Azure Monitor for Virtual Machines (March Update)

Distibuted datacenter

The Azure Monitor for Virtual Machines (VMs), as of this week, is out of Preview. The refreshed service enables in-depth view of the performance trends and dependencies, on a single VM or Virtual Machine Scale Set (VMSS) based on Windows and/or Linux. It brings updated reporting, improved visualization, maping of VM dependencies (applications, ports, communication), as well as discover bottlenecks based on resource utilization, connection metrics, performance trends, and alerts.

More info: https://azure.microsoft.com/en-us/blog/announcing-the-general-availability-of-azure-monitor-for-virtual-machines

What is Azure Monitor for Virtual Machine?

In essence the service has existed from the start, but it has been refurbished and improved in several areas. All existing systems, already attached to Azure Monitor, to continue using it, You need to upgrade the Agent to the latest version. This is rather straight forward process, that can be done by using the Portal or PowerShell/CLI.

For all new deployments, you need to create a Log analytics Workplace first, and then assign the VM You want to monitor to it. Have in mind that You can monitor Azure, but also on-premises workload, and 3rd party cloud deployments, as well. We will discuss specific on Log analytics and Azure Monitor in different article.

Insights

Azure Monitor includes several features and tools that provide useful visibility and insights into the operations of Your environment (computing, applications) and other resources that they depend on. The solutions are:

  1. Azure Monitor for Virtual Machines – monitors the IaaS environment (Virtual Machines, Virtual Machines Scale Sets), and collects performance and health information, regardless of the OS (Windows, Linux). It also maps the dependencies between the OS, Applications and other external resources (Service Map)
  1. Application Insights – monitors the availability, performance, and usage of your web applications (Azure, On-premises). It still relies on the Azure Monitor service, deeply integrated with the app environment (operations and diagnostic errors), automating the process of data collection. In addition to that, includes data connection point with variety of DevOps tools.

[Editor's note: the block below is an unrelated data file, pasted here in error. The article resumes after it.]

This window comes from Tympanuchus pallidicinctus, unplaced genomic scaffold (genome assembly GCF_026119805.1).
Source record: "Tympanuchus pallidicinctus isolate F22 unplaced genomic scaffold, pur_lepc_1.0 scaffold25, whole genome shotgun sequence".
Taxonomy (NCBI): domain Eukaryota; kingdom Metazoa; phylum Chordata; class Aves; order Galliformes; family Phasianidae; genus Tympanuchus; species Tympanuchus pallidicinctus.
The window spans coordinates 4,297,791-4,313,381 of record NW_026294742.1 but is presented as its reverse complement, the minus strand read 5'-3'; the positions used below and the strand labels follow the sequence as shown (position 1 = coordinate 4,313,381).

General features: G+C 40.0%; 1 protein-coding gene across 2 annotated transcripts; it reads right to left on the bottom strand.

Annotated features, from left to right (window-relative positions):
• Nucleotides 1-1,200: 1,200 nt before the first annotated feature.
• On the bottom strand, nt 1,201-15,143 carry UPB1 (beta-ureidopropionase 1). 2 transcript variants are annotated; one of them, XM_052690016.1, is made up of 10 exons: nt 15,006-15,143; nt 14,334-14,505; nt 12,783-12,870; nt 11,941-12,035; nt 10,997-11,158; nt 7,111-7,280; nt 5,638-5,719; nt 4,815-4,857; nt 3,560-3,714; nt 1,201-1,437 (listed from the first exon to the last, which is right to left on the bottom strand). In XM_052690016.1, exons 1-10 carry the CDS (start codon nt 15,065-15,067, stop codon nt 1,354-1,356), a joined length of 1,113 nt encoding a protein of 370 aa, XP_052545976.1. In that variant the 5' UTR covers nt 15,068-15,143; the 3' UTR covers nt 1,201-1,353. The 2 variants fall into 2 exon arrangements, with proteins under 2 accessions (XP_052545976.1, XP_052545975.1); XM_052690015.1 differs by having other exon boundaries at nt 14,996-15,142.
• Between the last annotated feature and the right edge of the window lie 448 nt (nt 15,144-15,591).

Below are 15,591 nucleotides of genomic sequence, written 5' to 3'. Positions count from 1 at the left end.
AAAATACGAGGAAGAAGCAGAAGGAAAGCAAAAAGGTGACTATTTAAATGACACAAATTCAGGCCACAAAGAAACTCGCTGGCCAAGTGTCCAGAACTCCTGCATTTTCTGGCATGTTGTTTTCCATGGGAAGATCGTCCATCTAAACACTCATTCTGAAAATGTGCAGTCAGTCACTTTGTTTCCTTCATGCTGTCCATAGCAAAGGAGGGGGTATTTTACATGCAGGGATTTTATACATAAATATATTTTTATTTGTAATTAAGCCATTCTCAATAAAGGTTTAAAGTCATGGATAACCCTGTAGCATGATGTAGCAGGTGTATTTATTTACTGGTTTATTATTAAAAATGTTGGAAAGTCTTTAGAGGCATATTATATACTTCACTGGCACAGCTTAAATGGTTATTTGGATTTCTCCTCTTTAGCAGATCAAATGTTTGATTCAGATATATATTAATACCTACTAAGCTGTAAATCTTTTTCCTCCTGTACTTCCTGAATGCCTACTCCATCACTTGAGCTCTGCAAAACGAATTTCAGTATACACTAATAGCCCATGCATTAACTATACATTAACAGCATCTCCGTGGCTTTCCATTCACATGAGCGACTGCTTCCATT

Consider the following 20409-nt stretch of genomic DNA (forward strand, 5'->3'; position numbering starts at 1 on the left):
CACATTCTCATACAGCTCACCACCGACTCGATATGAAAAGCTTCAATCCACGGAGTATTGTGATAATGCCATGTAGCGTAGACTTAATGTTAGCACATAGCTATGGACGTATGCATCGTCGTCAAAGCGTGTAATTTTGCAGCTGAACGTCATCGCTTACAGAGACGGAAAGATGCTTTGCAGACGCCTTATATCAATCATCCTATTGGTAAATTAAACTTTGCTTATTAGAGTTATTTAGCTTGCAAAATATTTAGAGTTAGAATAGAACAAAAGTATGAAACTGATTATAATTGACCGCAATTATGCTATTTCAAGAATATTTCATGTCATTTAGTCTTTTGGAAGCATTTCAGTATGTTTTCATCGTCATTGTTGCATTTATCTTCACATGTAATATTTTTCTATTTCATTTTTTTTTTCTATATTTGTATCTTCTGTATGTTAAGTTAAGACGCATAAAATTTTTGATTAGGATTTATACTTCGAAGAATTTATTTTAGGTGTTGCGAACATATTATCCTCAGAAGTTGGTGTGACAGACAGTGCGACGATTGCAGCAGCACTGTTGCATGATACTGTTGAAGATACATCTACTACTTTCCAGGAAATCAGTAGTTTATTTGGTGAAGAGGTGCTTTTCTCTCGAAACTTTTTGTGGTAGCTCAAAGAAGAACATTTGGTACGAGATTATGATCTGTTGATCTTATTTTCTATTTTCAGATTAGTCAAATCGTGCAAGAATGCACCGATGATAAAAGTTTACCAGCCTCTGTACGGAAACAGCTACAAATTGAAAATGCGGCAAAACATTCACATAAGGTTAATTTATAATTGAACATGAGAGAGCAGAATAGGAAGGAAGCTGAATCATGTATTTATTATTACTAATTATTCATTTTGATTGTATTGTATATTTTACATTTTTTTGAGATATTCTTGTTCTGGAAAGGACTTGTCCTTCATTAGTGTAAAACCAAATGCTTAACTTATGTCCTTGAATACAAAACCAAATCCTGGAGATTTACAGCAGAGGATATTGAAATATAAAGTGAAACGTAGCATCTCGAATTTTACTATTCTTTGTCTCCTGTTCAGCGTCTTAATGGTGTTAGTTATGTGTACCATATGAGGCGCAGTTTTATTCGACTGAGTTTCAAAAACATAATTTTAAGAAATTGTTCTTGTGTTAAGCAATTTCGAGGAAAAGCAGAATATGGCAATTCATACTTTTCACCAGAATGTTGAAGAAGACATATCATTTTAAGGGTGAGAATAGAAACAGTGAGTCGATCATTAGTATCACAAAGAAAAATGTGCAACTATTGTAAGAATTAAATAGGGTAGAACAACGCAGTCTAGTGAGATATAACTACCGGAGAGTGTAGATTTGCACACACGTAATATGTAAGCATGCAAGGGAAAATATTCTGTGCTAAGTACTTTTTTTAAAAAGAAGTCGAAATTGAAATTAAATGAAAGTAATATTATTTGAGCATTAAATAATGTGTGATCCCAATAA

(Conceptual overview)
  1. Azure Monitor for containers – monitors the performance of container workloads deployed to Azure Kubernetes Service (AKS). It provides collection and visibility of performance data on the controllers, nodes, and containers (memory and processor metrics), collects container logs, by means of Analytics Agent for Linux (containerized).
(Conceptual overview)

Features

Azure Monitor includes several features that enable ease of data usage, analysis, visualization, and alerting mechanisms. Main features of the service include:

  • Dashboards – single pane of view of all metric and/or log data in one place. There can be multiple Dashboard defined on various data sets, and access to them provided to relevant people (they can be shared)
  • Data export and integration – the service enables tight integration with PowerBI, but also supports integration with other services. Besides the APIs, that enable custom solution integration, there is native support for Event Hub, and Logic Apps
  • Monitoring Solutions – packaged sets of logic that provide insights for a particular application or service. The data is represented by means of series of queries (Kusto Query Language), run on the data sets and presented on dashboards. They are provided by Microsoft or Partners
  • Workbooks – provide a flexible and easy way for data analysis and the creation of rich visual reports. Workbooks has the ability to combine data from various sources within a single report, and enabling rich data visualization capabilities
  • Alerts – proactively notify you of critical conditions and potentially attempt to take corrective action. They can be based on metrics, thus action will provide near real time alerting based on numeric values, and based on logs, that allow executing complex actions, based on logic across data from multiple sources. Actions can range from basic alerting (i.e. sending emails), to executing automation tasks, streaming the data to external service (Event Hub, Logic App, ITSM tools).
About Dimitar Grozdanov 11 Articles
Engineer. 20+ years “in the field”. Cloud Solution Architect. Trainer, Consultant. Co-founder/Supporter of Tech Communities. Speaker. Blogger. Parent. Passionate about craft beer tasting and hanging out with family and friends.

Be the first to comment

Leave a Reply

Your email address will not be published.


*